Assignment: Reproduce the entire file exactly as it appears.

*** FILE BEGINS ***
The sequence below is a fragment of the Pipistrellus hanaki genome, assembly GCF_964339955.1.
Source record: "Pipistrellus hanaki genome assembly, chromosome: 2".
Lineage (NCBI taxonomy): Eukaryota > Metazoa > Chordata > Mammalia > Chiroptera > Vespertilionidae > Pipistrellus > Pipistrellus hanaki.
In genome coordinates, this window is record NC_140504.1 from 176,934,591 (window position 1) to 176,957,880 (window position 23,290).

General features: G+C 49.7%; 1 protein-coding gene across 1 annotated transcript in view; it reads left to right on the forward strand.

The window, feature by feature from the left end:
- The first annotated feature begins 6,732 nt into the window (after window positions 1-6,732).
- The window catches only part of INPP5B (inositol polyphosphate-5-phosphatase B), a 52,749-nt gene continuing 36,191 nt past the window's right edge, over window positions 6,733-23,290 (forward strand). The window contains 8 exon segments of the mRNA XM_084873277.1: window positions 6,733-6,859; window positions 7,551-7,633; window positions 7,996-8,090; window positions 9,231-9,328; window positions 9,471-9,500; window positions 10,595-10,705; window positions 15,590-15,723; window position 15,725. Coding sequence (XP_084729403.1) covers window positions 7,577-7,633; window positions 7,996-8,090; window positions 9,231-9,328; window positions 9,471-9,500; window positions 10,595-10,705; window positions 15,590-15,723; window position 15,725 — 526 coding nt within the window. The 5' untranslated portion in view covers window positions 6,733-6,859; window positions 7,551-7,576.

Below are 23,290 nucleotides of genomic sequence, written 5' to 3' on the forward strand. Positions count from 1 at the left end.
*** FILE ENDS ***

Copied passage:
The sequence below is a fragment of the Pipistrellus hanaki genome, assembly GCF_964339955.1.
Source record: "Pipistrellus hanaki genome assembly, chromosome: 2".
Lineage (NCBI taxonomy): Eukaryota > Metazoa > Chordata > Mammalia > Chiroptera > Vespertilionidae > Pipistrellus > Pipistrellus hanaki.
In genome coordinates, this window is record NC_140504.1 from 176,934,591 (window position 1) to 176,957,880 (window position 23,290).

General features: G+C 49.7%; 1 protein-coding gene across 1 annotated transcript in view; it reads left to right on the forward strand.

The window, feature by feature from the left end:
- The first annotated feature begins 6,732 nt into the window (after window positions 1-6,732).
- The window catches only part of INPP5B (inositol polyphosphate-5-phosphatase B), a 52,749-nt gene continuing 36,191 nt past the window's right edge, over window positions 6,733-23,290 (forward strand). The window contains 8 exon segments of the mRNA XM_084873277.1: window positions 6,733-6,859; window positions 7,551-7,633; window positions 7,996-8,090; window positions 9,231-9,328; window positions 9,471-9,500; window positions 10,595-10,705; window positions 15,590-15,723; window position 15,725. Coding sequence (XP_084729403.1) covers window positions 7,577-7,633; window positions 7,996-8,090; window positions 9,231-9,328; window positions 9,471-9,500; window positions 10,595-10,705; window positions 15,590-15,723; window position 15,725 — 526 coding nt within the window. The 5' untranslated portion in view covers window positions 6,733-6,859; window positions 7,551-7,576.

Below are 23,290 nucleotides of genomic sequence, written 5' to 3' on the forward strand. Positions count from 1 at the left end.